Graffiti reading "Together we create"

All in the Family: Common Intellectual Property Issues in Family-Owned Businesses

Lately, I’ve been thinking a lot about family-owned businesses, perhaps because this summer I spent a lot of time with my family, including on our family vacation this month. One of the things that I was most fascinated by when I started my firm and got to know many other owners of small law firms was the number of them who had family members working or helping out in some capacity in their businesses. In my firm, one of the other lawyers is my husband, Chuck Goodwin, and he also functions as our in-house IT department and website master. My marketing consultant, Emily Griesing of Bossible, is also the Marketing Manager for Griesing Law, the law firm founded and led by her mother (and one of my mentors) Fran Griesing. I have several friends whose spouses handle their books and one friend whose husband runs the entire administrative operation of her firm. And of course, several folks I know have family members as legal partners (sons, daughters, spouses, etc.).

Family-owned businesses have always interested me because they are recurring in my family. My maternal grandparents owned a hair salon and were equal partners in the business (which was very forward thinking at the time). My mom worked in the business growing up and, when I stayed with them, I also was expected to help out – sweeping, washing and putting away towels and capes, cleaning the brushes and combs, and, as I got older, handling the front desk – answering the phone, booking appointments and handling payment (all in cash or checks back then!). My grandparents lived above their salon, which also meant that work and home were completely intertwined.

In my legal practice, I’ve run into many family-owned businesses – businesses that are either still family owned or where the family sold the company, typically to private equity. This isn’t surprising. As commentators from the Yale School of Management have observed, “family-owned businesses (FOB) dominate [the US economy]. More than half of GDP in the United States comes from FOBs, which can be anything from sole proprietors to giants like Walmart. FOBs account for 60% of employment, 78% of new jobs, and 65% of total wages.”  Forbes reports that family-owned businesses make up 80-90% of all businesses globally and 35% of the Fortune 500 are FOBs.  Family-owned businesses have their drawbacks, the most notable is a lack of succession planning and difficulty in surviving transitions from one generation to the next.

So what are the common legal issues I’ve seen FOBs encounter? The biggest area that comes to mind is inadequate intellectual property (IP) protection – which shows up in several different ways. For example, since many smaller FOBs operate without a lot of formalities, they may not have the kinds of employment agreements, policies and other contracts in place that you expect in a business where people are operating at arms-length. When you consider that certain types of IP are initially owned by their inventor (patents) or creator (copyrights), the failure to have proper documentation and assignments in place can mean that the company doesn’t own the IP – or the ownership is murky. Even ownership and the ability to use the company’s brands can be in dispute, especially if the brand incorporates the family name. In the event of a falling out among family members involved in the business – perhaps each claims the IP and wants to go their separate ways – this can be a recipe for disaster.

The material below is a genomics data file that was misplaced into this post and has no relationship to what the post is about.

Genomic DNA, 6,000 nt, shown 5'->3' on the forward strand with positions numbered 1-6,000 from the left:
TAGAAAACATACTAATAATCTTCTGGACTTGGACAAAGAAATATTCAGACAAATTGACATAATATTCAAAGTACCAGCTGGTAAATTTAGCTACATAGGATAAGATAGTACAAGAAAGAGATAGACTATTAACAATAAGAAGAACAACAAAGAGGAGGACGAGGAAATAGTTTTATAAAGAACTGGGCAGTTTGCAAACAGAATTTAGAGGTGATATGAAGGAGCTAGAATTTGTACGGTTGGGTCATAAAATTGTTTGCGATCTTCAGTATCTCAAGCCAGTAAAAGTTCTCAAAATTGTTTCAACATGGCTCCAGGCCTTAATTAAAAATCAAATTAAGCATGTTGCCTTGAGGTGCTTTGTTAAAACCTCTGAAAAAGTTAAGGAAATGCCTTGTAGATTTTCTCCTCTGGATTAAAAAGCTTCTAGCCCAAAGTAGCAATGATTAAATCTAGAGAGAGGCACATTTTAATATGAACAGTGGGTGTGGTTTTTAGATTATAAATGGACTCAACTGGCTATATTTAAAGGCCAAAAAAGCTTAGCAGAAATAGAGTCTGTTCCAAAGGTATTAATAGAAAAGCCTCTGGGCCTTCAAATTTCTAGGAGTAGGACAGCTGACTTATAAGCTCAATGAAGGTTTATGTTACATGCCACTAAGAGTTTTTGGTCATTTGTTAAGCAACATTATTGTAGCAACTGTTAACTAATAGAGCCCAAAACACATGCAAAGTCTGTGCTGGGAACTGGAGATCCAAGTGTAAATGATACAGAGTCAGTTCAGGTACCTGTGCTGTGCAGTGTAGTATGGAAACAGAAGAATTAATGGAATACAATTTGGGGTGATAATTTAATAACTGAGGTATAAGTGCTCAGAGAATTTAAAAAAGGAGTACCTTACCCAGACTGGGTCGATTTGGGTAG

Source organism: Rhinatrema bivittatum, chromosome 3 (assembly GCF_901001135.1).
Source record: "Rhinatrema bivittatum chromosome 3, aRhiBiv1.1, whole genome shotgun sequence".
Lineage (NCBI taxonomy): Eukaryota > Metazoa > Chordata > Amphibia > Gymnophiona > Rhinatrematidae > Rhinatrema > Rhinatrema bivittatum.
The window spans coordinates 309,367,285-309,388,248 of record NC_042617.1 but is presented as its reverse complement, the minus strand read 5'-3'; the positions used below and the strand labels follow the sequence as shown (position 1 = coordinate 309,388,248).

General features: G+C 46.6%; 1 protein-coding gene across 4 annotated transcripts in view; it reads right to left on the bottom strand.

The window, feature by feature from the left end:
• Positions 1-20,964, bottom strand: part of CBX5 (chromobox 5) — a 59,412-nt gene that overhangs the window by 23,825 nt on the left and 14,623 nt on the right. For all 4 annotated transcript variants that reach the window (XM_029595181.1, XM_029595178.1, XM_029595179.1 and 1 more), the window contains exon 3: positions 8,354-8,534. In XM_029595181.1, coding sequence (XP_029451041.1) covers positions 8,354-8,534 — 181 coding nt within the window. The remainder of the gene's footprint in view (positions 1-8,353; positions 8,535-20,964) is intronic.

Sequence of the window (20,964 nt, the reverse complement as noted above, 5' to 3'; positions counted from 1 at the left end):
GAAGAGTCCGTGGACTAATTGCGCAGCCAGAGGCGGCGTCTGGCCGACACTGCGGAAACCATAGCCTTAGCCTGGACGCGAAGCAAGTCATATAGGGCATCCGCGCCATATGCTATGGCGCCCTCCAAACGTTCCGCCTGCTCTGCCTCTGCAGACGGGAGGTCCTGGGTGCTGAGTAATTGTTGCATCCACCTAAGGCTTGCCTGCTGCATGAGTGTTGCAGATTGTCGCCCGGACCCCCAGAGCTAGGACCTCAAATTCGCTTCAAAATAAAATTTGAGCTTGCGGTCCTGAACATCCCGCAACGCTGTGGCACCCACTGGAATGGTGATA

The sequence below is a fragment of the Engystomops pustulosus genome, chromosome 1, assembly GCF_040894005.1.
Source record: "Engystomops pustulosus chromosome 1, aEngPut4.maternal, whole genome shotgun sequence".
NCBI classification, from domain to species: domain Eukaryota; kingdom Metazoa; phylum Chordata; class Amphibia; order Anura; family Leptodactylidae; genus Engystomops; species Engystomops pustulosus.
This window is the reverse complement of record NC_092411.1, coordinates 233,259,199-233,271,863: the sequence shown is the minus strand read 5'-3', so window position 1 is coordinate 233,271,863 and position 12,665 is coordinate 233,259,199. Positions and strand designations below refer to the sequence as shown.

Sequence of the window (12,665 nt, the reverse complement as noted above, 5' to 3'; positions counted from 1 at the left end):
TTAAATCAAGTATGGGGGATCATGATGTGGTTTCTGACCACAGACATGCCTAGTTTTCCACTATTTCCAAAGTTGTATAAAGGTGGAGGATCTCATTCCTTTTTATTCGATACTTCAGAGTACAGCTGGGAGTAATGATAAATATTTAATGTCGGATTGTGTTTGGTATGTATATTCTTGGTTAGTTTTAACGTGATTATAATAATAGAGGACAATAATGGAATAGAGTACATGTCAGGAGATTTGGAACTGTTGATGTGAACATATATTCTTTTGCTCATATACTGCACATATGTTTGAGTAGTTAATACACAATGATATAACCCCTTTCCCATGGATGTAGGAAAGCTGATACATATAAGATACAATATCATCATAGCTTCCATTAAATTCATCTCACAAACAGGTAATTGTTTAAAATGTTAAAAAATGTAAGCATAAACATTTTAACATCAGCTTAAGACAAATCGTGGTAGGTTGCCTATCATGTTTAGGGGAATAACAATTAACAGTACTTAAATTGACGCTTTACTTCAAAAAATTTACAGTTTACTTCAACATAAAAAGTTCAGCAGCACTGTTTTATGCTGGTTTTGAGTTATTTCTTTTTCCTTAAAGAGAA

Even if the family isn’t fighting amongst themselves, there are still IP issues to consider. For example, when a new generation wants to scale and professionalize the operations or the family is seeking outside investment or an exit, the failure to properly protect the business’ IP can be an impediment to growing the business and/or getting the deal done. For example, if, as is often the case, the FOB doesn’t have extensive legal counsel – especially counsel with IP experience – much of the IP in the business may be maintained as a trade secret, yet the necessary systems and protocols for properly protecting confidentiality may not be in place (or are inadequately documented for enforcement purposes). Furthermore, trademarks and copyrights may not be registered and no one may have considered patenting key inventions. Lastly, ownership of the company’s IP can be an issue, which fortunately can be addressed retroactively in this context. Even assuming that the IP can be properly secured, not having the IP properly identified and protected from the beginning also makes valuation of the business harder and may even lower the valuation if opportunities (such as for patenting) are missed.

In short, if you are in a family-owned business or work with such businesses (and chances are you do), it is essential to the long-term health of the business that you consider these IP protections, regardless of the long-term goals and plans for the company.

Intellectual Property in Family-Owned Businesses